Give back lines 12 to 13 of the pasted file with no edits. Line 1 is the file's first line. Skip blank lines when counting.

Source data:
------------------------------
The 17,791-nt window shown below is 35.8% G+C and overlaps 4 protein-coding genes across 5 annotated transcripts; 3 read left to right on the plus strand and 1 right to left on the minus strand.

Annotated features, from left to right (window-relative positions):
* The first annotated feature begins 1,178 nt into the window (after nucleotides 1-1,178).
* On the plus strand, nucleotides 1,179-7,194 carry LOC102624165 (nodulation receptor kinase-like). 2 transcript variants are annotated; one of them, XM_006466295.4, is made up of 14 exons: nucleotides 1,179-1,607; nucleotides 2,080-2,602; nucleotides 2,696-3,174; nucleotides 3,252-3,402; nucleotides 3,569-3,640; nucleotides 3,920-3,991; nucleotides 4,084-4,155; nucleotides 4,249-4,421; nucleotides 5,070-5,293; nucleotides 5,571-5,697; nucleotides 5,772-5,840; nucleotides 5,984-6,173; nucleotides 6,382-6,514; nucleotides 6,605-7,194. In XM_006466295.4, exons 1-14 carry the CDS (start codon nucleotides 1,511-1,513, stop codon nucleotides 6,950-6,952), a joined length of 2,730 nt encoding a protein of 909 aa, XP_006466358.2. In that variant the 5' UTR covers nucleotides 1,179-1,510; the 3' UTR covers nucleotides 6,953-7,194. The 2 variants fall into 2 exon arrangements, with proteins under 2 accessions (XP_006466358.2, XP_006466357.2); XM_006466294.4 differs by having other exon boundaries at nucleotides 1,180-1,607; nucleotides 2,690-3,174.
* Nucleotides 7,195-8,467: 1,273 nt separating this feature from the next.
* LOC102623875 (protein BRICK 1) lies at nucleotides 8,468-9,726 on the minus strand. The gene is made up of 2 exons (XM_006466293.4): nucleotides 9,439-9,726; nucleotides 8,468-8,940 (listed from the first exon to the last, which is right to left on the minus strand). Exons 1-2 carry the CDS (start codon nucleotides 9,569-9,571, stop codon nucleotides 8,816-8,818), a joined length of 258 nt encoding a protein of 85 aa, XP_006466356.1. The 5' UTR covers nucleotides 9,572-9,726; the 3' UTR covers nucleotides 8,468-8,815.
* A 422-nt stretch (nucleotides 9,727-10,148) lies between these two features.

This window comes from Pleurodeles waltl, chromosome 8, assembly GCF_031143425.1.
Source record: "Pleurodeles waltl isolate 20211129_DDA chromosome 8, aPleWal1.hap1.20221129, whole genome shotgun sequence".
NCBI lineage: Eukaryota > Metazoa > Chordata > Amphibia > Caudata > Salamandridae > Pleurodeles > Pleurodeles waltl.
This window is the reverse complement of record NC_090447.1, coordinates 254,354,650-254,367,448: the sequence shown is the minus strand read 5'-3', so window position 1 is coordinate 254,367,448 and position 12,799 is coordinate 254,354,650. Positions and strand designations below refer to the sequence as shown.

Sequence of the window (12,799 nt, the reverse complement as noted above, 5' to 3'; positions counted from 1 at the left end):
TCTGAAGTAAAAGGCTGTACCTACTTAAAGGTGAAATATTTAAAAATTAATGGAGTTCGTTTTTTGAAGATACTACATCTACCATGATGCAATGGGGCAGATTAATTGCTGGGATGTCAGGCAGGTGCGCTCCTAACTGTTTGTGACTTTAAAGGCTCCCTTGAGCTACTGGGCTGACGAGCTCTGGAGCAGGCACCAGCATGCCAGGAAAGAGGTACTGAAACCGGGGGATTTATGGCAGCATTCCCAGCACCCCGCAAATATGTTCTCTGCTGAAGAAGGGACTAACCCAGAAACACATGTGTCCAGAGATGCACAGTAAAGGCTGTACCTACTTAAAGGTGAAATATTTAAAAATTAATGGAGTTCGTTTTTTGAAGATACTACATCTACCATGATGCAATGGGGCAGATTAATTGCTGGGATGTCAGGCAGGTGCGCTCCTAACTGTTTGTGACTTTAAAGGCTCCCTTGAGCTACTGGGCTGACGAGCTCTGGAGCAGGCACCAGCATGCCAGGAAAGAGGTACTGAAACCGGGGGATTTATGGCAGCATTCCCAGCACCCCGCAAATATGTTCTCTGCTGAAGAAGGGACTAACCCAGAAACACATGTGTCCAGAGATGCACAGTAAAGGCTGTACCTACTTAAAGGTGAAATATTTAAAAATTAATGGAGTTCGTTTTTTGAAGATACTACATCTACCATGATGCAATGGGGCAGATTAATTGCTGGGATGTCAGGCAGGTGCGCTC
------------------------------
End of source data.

Sequence of the window (12,799 nt, the reverse complement as noted above, 5' to 3'; positions counted from 1 at the left end):
TCTGAAGTAAAAGGCTGTACCTACTTAAAGGTGAAATATTTAAAAATTAATGGAGTTCGTTTTTTGAAGATACTACATCTACCATGATGCAATGGGGCAGATTAATTGCTGGGATGTCAGGCAGGTGCGCTCCTAACTGTTTGTGACTTTAAAGGCTCCCTTGAGCTACTGGGCTGACGAGCTCTGGAGCAGGCACCAGCATGCCAGGAAAGAGGTACTGAAACCGGGGGATTTATGGCAGCATTCCCAGCACCCCGCAAATATGTTCTCTGCTGAAGAAGGGACTAACCCAGAAACACATGTGTCCAGAGATGCACAGTAAAGGCTGTACCTACTTAAAGGTGAAATATTTAAAAATTAATGGAGTTCGTTTTTTGAAGATACTACATCTACCATGATGCAATGGGGCAGATTAATTGCTGGGATGTCAGGCAGGTGCGCTCCTAACTGTTTGTGACTTTAAAGGCTCCCTTGAGCTACTGGGCTGACGAGCTCTGGAGCAGGCACCAGCATGCCAGGAAAGAGGTACTGAAACCGGGGGATTTATGGCAGCATTCCCAGCACCCCGCAAATATGTTCTCTGCTGAAGAAGGGACTAACCCAGAAACACATGTGTCCAGAGATGCACAGTAAAGGCTGTACCTACTTAAAGGTGAAATATTTAAAAATTAATGGAGTTCGTTTTTTGAAGATACTACATCTACCATGATGCAATGGGGCAGATTAATTGCTGGGATGTCAGGCAGGTGCGCTC